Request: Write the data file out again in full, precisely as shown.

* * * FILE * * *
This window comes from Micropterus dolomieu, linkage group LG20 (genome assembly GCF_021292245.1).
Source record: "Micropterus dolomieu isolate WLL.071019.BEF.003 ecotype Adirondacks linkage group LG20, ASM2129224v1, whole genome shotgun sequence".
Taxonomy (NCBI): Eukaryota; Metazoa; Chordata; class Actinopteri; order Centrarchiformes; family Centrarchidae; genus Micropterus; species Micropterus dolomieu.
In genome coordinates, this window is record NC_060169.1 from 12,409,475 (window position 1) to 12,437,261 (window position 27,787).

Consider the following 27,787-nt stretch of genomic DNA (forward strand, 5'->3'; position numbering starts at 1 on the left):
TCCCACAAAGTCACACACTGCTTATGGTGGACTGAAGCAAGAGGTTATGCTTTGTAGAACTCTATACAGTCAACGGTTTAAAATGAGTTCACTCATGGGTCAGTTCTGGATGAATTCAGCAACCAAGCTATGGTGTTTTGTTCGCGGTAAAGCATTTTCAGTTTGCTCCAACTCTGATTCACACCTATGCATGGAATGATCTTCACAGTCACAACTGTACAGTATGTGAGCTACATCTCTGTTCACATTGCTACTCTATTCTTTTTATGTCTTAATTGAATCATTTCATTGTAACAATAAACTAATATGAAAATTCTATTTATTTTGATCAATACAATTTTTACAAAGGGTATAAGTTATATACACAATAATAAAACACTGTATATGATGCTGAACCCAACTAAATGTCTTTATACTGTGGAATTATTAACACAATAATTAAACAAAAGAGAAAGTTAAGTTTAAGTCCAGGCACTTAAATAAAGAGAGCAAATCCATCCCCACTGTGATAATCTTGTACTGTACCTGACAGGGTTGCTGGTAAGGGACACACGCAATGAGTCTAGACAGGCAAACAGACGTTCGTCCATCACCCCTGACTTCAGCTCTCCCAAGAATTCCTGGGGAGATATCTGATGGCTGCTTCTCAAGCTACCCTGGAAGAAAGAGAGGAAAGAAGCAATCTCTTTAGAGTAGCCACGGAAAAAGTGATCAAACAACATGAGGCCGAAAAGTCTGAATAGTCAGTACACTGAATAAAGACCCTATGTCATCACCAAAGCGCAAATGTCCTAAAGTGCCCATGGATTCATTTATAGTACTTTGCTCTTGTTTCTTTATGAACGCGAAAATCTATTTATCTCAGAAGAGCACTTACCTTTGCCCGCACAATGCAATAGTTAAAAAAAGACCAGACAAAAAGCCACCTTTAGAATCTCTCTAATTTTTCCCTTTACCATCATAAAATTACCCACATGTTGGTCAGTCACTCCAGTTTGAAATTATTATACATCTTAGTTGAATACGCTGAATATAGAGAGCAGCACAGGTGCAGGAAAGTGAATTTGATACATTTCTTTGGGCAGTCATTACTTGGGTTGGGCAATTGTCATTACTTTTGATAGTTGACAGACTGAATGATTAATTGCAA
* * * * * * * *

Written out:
This window comes from Micropterus dolomieu, linkage group LG20 (genome assembly GCF_021292245.1).
Source record: "Micropterus dolomieu isolate WLL.071019.BEF.003 ecotype Adirondacks linkage group LG20, ASM2129224v1, whole genome shotgun sequence".
Taxonomy (NCBI): Eukaryota; Metazoa; Chordata; class Actinopteri; order Centrarchiformes; family Centrarchidae; genus Micropterus; species Micropterus dolomieu.
In genome coordinates, this window is record NC_060169.1 from 12,409,475 (window position 1) to 12,437,261 (window position 27,787).

Consider the following 27,787-nt stretch of genomic DNA (forward strand, 5'->3'; position numbering starts at 1 on the left):
TCCCACAAAGTCACACACTGCTTATGGTGGACTGAAGCAAGAGGTTATGCTTTGTAGAACTCTATACAGTCAACGGTTTAAAATGAGTTCACTCATGGGTCAGTTCTGGATGAATTCAGCAACCAAGCTATGGTGTTTTGTTCGCGGTAAAGCATTTTCAGTTTGCTCCAACTCTGATTCACACCTATGCATGGAATGATCTTCACAGTCACAACTGTACAGTATGTGAGCTACATCTCTGTTCACATTGCTACTCTATTCTTTTTATGTCTTAATTGAATCATTTCATTGTAACAATAAACTAATATGAAAATTCTATTTATTTTGATCAATACAATTTTTACAAAGGGTATAAGTTATATACACAATAATAAAACACTGTATATGATGCTGAACCCAACTAAATGTCTTTATACTGTGGAATTATTAACACAATAATTAAACAAAAGAGAAAGTTAAGTTTAAGTCCAGGCACTTAAATAAAGAGAGCAAATCCATCCCCACTGTGATAATCTTGTACTGTACCTGACAGGGTTGCTGGTAAGGGACACACGCAATGAGTCTAGACAGGCAAACAGACGTTCGTCCATCACCCCTGACTTCAGCTCTCCCAAGAATTCCTGGGGAGATATCTGATGGCTGCTTCTCAAGCTACCCTGGAAGAAAGAGAGGAAAGAAGCAATCTCTTTAGAGTAGCCACGGAAAAAGTGATCAAACAACATGAGGCCGAAAAGTCTGAATAGTCAGTACACTGAATAAAGACCCTATGTCATCACCAAAGCGCAAATGTCCTAAAGTGCCCATGGATTCATTTATAGTACTTTGCTCTTGTTTCTTTATGAACGCGAAAATCTATTTATCTCAGAAGAGCACTTACCTTTGCCCGCACAATGCAATAGTTAAAAAAAGACCAGACAAAAAGCCACCTTTAGAATCTCTCTAATTTTTCCCTTTACCATCATAAAATTACCCACATGTTGGTCAGTCACTCCAGTTTGAAATTATTATACATCTTAGTTGAATACGCTGAATATAGAGAGCAGCACAGGTGCAGGAAAGTGAATTTGATACATTTCTTTGGGCAGTCATTACTTGGGTTGGGCAATTGTCATTACTTTTGATAGTTGACAGACTGAATGATTAATTGCAA